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Should I Keep My Employer Life and Health Insurance Policies When I Retire?

Should I Keep My Employer Life and Health Insurance Policies When I Retire

You’ll encounter many important decisions as you transition into retirement. Almost none are as important as your access to quality healthcare. Your life insurance needs will probably change too.

If you’re trying to retire early, or at least before you’re eligible for Medicare, you’ll have to weigh your healthcare options carefully. You’ll want to make the best decision for you to preserve your health, wealth, and legacy.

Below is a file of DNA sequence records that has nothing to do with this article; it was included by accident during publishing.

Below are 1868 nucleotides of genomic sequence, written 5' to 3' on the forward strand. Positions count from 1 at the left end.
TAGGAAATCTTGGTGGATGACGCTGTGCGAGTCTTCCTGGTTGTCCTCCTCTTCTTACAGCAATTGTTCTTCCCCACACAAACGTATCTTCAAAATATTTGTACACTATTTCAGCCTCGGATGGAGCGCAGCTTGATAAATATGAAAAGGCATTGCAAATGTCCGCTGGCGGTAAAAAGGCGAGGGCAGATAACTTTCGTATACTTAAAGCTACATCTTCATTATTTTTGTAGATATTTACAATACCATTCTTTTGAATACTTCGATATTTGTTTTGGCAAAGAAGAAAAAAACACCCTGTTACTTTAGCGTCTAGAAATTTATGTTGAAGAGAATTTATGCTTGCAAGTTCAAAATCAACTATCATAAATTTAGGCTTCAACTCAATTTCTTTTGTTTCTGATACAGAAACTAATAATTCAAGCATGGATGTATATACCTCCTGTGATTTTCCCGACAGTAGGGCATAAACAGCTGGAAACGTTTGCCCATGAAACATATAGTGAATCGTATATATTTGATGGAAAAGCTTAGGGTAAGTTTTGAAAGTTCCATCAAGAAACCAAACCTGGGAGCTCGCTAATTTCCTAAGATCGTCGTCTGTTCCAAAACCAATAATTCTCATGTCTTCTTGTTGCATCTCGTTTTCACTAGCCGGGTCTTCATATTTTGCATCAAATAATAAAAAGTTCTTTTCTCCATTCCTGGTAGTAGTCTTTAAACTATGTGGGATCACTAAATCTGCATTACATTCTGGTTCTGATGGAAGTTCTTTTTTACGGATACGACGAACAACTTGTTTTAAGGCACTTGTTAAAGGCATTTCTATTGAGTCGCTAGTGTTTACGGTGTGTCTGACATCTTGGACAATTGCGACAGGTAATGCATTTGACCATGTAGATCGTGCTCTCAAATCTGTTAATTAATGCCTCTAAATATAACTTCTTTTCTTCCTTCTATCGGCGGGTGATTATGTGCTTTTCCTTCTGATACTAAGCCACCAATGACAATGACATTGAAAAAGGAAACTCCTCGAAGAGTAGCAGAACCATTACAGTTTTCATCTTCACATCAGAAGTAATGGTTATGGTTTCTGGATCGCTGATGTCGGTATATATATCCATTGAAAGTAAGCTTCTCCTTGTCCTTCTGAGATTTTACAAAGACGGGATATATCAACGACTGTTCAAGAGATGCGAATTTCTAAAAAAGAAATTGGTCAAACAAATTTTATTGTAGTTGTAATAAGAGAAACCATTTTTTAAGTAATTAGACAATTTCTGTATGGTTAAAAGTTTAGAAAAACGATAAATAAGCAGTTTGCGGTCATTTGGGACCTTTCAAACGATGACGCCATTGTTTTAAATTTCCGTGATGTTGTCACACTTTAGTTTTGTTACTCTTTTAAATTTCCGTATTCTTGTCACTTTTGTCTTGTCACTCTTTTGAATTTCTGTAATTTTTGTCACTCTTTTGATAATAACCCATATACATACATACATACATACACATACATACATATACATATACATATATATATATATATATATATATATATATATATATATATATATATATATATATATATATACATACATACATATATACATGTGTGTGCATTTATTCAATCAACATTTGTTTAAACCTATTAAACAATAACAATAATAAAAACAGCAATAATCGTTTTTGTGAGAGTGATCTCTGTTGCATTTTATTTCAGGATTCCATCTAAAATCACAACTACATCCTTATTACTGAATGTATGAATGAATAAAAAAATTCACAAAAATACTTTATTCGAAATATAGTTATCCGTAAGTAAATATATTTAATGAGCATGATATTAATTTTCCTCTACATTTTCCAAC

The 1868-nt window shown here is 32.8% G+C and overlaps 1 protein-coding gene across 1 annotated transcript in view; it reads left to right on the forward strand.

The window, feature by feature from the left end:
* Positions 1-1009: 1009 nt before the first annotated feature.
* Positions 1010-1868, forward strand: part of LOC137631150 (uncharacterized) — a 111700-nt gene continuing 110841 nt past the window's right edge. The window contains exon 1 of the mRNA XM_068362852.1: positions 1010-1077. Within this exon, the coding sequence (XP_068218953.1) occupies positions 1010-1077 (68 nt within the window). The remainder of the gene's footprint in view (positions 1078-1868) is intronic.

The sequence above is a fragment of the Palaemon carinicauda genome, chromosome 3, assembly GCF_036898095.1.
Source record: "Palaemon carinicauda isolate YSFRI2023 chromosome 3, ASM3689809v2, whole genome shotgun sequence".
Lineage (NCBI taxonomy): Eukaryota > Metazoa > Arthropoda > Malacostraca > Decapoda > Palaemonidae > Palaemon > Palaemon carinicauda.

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Weighing the Pros and Cons of Employer Health Insurance

We covered this in our last article on pensioner health care. However, it’s worth discussing again because you’ll likely make these decisions simultaneously.

Understanding Retiree Healthcare Benefits

Unless you have a pension, you may not have any health insurance offered at all. Once you retire, you may be on your own as there is a noted decline in the number of retirees using employer-group health insurance.

This means you’ll probably have to use Medicare (if eligible), extended employer benefits through COBRA, or the Marketplace. While these are good options, they all have different providers and costs associated with them.

You’ll need to look carefully to see what post-retirement coverage is available from your current employer. Also, just because it’s available doesn’t mean it’s automatically better. Shopping around is a good idea – especially if you require specialty care.



Evaluating Medicare Options